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The Everything Store:

Jeff Bezos and the Age of Amazon

Brad Stone

(London Times)

Years ago I interviewed Jeff Bezos, the founder of Amazon. I was not put off by the minions sitting either side of him pointing recorders at me. I was, however, put off by his laugh. A series of thunderous, punctuated exhalations unpredictably emitted at unfunny moments, it would, in most people, be taken as clear evidence of mental disturbance. In Bezos, it is a trademark.

To my relief - I did, for a while, think I was the mad one - the laugh surfaces repeatedly in this thorough profile of Bezos the man and Amazon his company that, for good or ill, has come to dominate the retail world. It shocks and baffles people and, on one occasion, it destroys a deal because the counterparty cannot abide the Bezos roar. In childhood, the laugh ruined visits to the cinema for his younger brother and sister. It would be some Disney movie, his mother recalls, and his laughter was drowning out everything.

The book does not explain the laugh beyond saying that it seems to have been inherited. It is simply an emblem of the man's oddity and, perhaps, of a certain disassociation from ordinary lives and manners. Like other internet emperors - Steve Jobs of Apple, Larry Ellison of Oracle, both adopted - Bezos grew up with a mystery. His biological father had left when he was two and, at 10, he discovered he was unrelated to his mother's second husband, the man he had called Dad.

Whether such a beginning determines a life is unknowable, but it is certainly true that Bezos shares with Jobs and Ellison a freakish confidence in his own convictions and insights. He is, says Stone, quite indifferent to the opinions of others and he reacts harshly to efforts that don't meet his rigorous standards. The phrase 'work-life balance' angers him because working for Amazon must be an all-consuming vocation. It certainly doesn't seem to be fun. Bezos refuses to follow the Silicon Valley cult of free catering and parking for employees (he charges for both), though for a time he did let them have free Advil, a painkiller. He ruthlessly chucks out loyal - and entirely successful - executives to replace them with the latest hotshots. Even executives from the famously ruthless retailer Walmart, a company Bezos seems to admire, can't really cope. A certain Tom Sharpe arrived from that company to announce to Amazonians, "the grown-ups are here now". He lasted a year. Born in 1964, Bezos emerged from a family that, though broken, seems to have happily nurtured their odd son. At three he wanted to sleep in a proper bed, so he took his cot apart with a screwdriver. At his Montessori school he became so engrossed in what he was doing, teachers had to lift both him and his chair to take him to the next activity. He spent summers on his grandparents' ranch where he repaired windmills and castrated bulls. He was, in short, a determined and technically competent boy.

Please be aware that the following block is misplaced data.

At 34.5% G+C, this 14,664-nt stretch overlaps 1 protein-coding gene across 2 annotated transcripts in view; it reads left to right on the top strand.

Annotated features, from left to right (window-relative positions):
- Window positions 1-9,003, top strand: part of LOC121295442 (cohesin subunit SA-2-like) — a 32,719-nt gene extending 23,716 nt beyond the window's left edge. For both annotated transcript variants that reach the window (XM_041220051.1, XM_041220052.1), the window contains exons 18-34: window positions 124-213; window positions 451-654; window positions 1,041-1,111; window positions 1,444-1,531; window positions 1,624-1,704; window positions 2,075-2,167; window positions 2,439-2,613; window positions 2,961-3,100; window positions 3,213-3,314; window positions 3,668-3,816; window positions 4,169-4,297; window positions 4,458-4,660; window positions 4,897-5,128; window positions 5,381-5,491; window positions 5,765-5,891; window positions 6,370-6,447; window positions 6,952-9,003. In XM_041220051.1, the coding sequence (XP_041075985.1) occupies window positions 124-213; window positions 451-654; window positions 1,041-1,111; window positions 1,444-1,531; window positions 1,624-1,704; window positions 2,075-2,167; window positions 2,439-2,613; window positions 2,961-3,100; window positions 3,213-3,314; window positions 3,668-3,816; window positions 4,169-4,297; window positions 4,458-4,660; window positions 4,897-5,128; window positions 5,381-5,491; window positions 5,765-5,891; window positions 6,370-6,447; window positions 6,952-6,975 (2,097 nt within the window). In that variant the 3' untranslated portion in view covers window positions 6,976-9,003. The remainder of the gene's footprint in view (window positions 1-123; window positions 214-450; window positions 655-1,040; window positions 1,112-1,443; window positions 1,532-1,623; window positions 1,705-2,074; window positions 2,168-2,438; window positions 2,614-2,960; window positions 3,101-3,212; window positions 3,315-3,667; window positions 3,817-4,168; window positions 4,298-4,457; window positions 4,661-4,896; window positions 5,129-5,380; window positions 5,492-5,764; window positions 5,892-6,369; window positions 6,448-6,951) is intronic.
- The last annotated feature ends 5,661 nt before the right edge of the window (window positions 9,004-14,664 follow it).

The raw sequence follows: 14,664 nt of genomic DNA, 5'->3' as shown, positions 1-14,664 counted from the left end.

The idea for Amazon came to him when he was working at the hedge fund DE Shaw as a computer scientist in the early 1990s. He became convinced that the internet was the future of retailing and, in 1994, he set up his company in Seattle. He began with books — they suited the technology and delivery systems better than any other product - but his intention was always to be able to sell everything up to, but perhaps not including, aircraft carriers.

For the first decade his focus was exclusively - and almost fatally - on volume at the expense of profits. He saw the internet as a landgrab; you had to seize territory now to have any hope of making money later. It worked for a time; traditional bookshop chains patronised and then threatened him, only to find themselves washed away by the Amazonian flood.

This rapid rise to ascendancy in the internet book trade encouraged Bezos's ruthlessness. One plan to wring the best possible terms out of small publishers was called the Gazelle Project because he wanted Amazon to approach these little companies as a cheetah would approach a sick gazelle. Horrified by such frankness, the company lawyers made him change the name to Small Publisher Negotiation Program; the project itself was unchanged.